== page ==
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Rachel’s is the Green Apple version lower in the picture. My original wider shallower prototype in Spring Green is above it.

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I met with Rachel at Pearl Fiber Arts last night for the pickup. Cindy, PFA’s owner, loves the extra length on the shallow version, but she’s a lot taller than I am! Photography is set for Monday. I was hoping to do both Garland and Filigree, but see where I am in my Filigree knitting?

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Frogged the whole thing and started over. I forgot one of my self-imposed rules for crescent shawls: I always want an odd number of repeats, so one motif will be at the center back. As I began working the crescent, I noticed that the center was *between* motifs. D’oh! Do you think I can be done and blocked by Monday afternoon? Knit like the wind!

I’m enjoying these Signature circular needles. The tips are nice and pointy, which is great for lace. The stitches flow smoothly over the join between cable and needle. I usually knit with wood, which is a bit more grippy, so I’m concentrating on not losing my stitches off these slick metal needles. The cable is more flexible than I’m used to; I may have to give magic loop one more try. All in all, it’s been an enjoyable experience, and I get to do it all over again on my frogged shawl. Good thing I’m having fun. The needles were a gift from Sarah when she was here in town. Sarah is one of the fastest, most prolific knitters I know. She’s very talented. I was floored by the gift, but I’m not giving them back!

What are your favorite needles?

Coming soon: Garland Shawl and KAL

Spring has arrived in PDX. The trees have gone through their pink and white blossomed glory, and are settling nicely into green. My knitting has, too.

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This is a sneak peek at Garland, my upcoming design. I was inspired by my awakening garden, and by Sivia Harding’s Sideways Lace Shawl Design class in March. Put the two together, and the result is a leafy lace border on a sideways crescent shawl. Optional beads along the leafy ribs add a bit of bling.

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I am so happy that I finally found the perfect use for this gorgeous skein of Cashy Lite from Knitted Wit. It had been through two previous design starts. The first was nearly done when I saw a nearly identical shawl at my LYS. The second will require two skeins, and I only had one of this very special color from Lorajean’s first CSY in 2011. Third time’s a charm! And the yarn has held up like a champ, even after two froggings.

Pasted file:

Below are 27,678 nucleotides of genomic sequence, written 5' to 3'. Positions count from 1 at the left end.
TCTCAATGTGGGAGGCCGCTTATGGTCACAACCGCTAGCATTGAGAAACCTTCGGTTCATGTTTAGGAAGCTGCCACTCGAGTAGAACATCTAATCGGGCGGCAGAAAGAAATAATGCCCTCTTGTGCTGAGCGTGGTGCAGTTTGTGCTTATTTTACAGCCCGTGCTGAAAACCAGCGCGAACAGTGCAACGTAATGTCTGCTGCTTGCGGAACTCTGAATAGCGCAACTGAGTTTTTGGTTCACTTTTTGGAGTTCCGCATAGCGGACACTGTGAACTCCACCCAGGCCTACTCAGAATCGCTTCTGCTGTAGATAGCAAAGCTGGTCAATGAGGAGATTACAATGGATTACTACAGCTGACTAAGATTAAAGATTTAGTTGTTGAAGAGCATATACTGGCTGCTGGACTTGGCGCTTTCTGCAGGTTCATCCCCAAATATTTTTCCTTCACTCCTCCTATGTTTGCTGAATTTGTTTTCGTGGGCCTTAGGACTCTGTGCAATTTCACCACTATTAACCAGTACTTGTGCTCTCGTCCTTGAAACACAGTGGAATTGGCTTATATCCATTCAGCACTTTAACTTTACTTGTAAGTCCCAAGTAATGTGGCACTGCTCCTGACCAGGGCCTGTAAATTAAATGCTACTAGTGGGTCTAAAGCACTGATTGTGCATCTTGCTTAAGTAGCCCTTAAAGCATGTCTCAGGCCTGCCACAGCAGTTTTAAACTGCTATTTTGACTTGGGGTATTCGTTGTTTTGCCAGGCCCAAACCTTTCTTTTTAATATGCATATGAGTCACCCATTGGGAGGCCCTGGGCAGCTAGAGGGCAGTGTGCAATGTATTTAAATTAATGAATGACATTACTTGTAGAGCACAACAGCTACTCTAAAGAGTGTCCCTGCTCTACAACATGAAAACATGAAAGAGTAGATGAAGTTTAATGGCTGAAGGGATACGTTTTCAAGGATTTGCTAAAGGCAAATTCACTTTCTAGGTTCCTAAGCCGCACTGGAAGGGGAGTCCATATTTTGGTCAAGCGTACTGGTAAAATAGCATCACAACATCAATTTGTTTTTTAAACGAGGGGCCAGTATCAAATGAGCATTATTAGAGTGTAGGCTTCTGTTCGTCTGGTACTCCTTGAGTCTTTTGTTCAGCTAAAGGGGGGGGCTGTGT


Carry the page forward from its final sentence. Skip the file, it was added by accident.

The pattern is written and is going through a final test knit. I’m hoping to publish it next week after photographs. And best of all, Lorajean and I are planning a June KAL. I’ll have a discount coupon code for participants, and an extra special coupon code if you’re ordering yarn from Knitted Wit. More on that next week, when the pattern goes live.

Place orders by June 1st, orders will ship June 15th in time for the June 21st cast on. You’ll receive one skein of Cashy Lite, 80/10/10 Merino/Cashmere/Nylon, 495 yards. Visit http://www.flickr.com/photos/knittedwit/sets/72157633152678746/ to see all the yarn colors available, write in the color name when checking out. If you want the same color as mine, ask for Spring Green. It’s not in the flickr set; it’s special for this project because I love it so much, I’ve convinced LJ that we should do it. It’s a great color, fresh and lively, and not too neon or acid. Think happy new growth green!

I love the added sparkle that beads give to this design. They remind me of dewdrops on morning leaves. I started by using the crochet hook beading method that I learned from Sivia way back at the first Sock Summit. It’s pretty efficient, but I tend to split my yarn with the tiny crochet hook while pulling it through the bead about 20% of the time. My knit nite buddy Sarah sent over some of her new Bead Aids to try out. I am a convert! I have not split my yarn at all since moving to this new method. It’s a great tool, and I highly recommend it.

I’m looking forward to publishing the pattern next week. Do you want to knit along? Have you ever added beads to your knitting?